A riot of colour: enjoying azaleas and rhododendrons in Norfolk

Although we’ve been to Norfolk many times we normally go in early spring, before azaleas and rhododendrons come into bloom. This year, however, we delayed our visit by a few weeks and were rewarded with a riot of colour at Stody Lodge and Sheringham Park, two sites famed for their azalea and rhododendron collections.

Over 1,000 species of rhododendrons and azaleas occur naturally across the globe. Most come from eastern Asia and the Himalayan region, but smaller numbers occur elsewhere in North America, Australia and Europe. None are native to the UK.

Sheringham Park boasts an eye-watering array of azaleas and rhododendrons

The first rhododendron to be introduced to Britain was from the Swiss Alps, and is believed to have been brought to England by Huguenot refugees in the 16th century. Other species were introduced from America and Europe in the 18th and 19th centuries, while many Himalayan varieties found their way here courtesy of the botanist Sir Joseph Hooker’s expedition to the region between 1847 and 1851.

Today, most of the species seen here in collections at Sheringham, Stody and similar gardens across the country are hybrids, the creations of man rather than nature. And perhaps because they are the work of humans rather than natural evolution, subtlety is not the name of the game. To be blunt, I think we’re talking gaudy. Sheringham Park, for example, showcases an eye-watering array of bushes clustered amongst the trees and lining the paths, all sporting vividly coloured blossoms that seem to shout “look at me, look at me!”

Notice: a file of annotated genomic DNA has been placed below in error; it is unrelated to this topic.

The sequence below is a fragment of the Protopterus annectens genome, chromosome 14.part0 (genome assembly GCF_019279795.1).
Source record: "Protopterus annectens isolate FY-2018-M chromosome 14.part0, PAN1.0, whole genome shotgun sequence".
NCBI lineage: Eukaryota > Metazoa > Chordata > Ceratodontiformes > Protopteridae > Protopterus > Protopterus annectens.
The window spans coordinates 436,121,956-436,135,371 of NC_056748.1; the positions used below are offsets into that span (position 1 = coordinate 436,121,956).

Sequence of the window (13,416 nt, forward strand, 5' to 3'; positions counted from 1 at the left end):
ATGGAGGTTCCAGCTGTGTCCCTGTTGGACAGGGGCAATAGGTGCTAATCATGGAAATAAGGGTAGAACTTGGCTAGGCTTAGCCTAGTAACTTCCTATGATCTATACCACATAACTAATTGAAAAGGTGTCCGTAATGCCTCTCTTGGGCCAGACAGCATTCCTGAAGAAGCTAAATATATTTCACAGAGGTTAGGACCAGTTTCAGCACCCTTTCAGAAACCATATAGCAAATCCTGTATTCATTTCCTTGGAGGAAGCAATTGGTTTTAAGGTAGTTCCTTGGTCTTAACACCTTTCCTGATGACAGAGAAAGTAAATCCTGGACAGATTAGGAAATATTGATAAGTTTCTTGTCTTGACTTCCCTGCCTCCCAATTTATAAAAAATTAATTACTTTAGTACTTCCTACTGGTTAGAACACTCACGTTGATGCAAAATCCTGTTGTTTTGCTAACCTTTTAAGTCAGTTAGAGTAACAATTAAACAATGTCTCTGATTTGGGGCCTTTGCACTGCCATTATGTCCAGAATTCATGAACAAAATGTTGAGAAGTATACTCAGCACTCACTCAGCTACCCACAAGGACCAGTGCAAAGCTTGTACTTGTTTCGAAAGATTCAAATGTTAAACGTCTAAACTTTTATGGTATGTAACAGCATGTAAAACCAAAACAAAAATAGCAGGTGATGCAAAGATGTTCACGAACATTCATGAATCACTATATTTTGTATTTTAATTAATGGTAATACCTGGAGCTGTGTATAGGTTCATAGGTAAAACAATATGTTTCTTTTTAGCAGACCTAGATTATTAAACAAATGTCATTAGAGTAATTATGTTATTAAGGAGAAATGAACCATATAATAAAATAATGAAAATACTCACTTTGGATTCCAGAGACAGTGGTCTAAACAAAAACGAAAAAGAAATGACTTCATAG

Stody Lodge Gardens at the height of the season – like an explosion in a paint factory

Sheringham Park is a landscape park and garden surrounding a Hall that bears the same name. While the Hall is privately owned, the Park, which dates from the early 19th century, is run on behalf of us all by the National Trust. A variety of attractive plants can be seen in the grounds , but the undoubted star of the show is the large collection of rhododendrons and azaleas.

The approach to Stody Hall is lined with rhododendrons

As well as horticultural types, Sheringham Park attracts dog walkers, fun runners and lovers of the countryside. It’s open every day from dawn until dusk, and was busy with visitors when we were there. Stody Lodge Garden was even busier, unsurprising given that it’s open just a few days every year, at the height of the rhododendron and azalea season. The people running Stody have identified their main asset, and are exploiting it vigorously.

Stody Lodge Garden has been home to a stunning collection of rhododendrons and azaleas since at least the late 19th century. It belonged to Daily Mail magnate and controversial press baron Harold Sidney Harmsworth (1st Viscount Rothermere, 1868-1940), for most of the 1930s, but unlike Sheringham, it remains in private ownership to this day. We discovered Stody to be a great place to visit during the flowering season, but do remember to take your sunglasses: an explosion in a paint factory would be less colourful!

Stody’s famous water garden